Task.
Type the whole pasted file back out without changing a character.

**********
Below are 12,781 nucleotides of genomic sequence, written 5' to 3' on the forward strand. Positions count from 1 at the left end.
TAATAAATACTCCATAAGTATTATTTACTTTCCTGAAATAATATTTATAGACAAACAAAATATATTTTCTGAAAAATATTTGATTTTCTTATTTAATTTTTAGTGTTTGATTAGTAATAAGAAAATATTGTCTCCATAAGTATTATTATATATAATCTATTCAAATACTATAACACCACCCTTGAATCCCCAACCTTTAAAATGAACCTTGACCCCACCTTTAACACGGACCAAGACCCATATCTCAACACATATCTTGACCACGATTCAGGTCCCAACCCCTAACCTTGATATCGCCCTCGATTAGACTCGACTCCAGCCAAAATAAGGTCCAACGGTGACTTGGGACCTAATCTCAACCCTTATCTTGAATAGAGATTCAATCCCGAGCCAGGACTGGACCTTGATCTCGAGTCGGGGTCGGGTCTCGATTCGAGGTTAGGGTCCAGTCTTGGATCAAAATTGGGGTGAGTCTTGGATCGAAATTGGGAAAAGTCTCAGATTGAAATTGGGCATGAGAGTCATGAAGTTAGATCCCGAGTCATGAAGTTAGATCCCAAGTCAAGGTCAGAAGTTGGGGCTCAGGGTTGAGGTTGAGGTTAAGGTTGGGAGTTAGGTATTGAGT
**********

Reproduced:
Below are 12,781 nucleotides of genomic sequence, written 5' to 3' on the forward strand. Positions count from 1 at the left end.
TAATAAATACTCCATAAGTATTATTTACTTTCCTGAAATAATATTTATAGACAAACAAAATATATTTTCTGAAAAATATTTGATTTTCTTATTTAATTTTTAGTGTTTGATTAGTAATAAGAAAATATTGTCTCCATAAGTATTATTATATATAATCTATTCAAATACTATAACACCACCCTTGAATCCCCAACCTTTAAAATGAACCTTGACCCCACCTTTAACACGGACCAAGACCCATATCTCAACACATATCTTGACCACGATTCAGGTCCCAACCCCTAACCTTGATATCGCCCTCGATTAGACTCGACTCCAGCCAAAATAAGGTCCAACGGTGACTTGGGACCTAATCTCAACCCTTATCTTGAATAGAGATTCAATCCCGAGCCAGGACTGGACCTTGATCTCGAGTCGGGGTCGGGTCTCGATTCGAGGTTAGGGTCCAGTCTTGGATCAAAATTGGGGTGAGTCTTGGATCGAAATTGGGAAAAGTCTCAGATTGAAATTGGGCATGAGAGTCATGAAGTTAGATCCCGAGTCATGAAGTTAGATCCCAAGTCAAGGTCAGAAGTTGGGGCTCAGGGTTGAGGTTGAGGTTAAGGTTGGGAGTTAGGTATTGAGT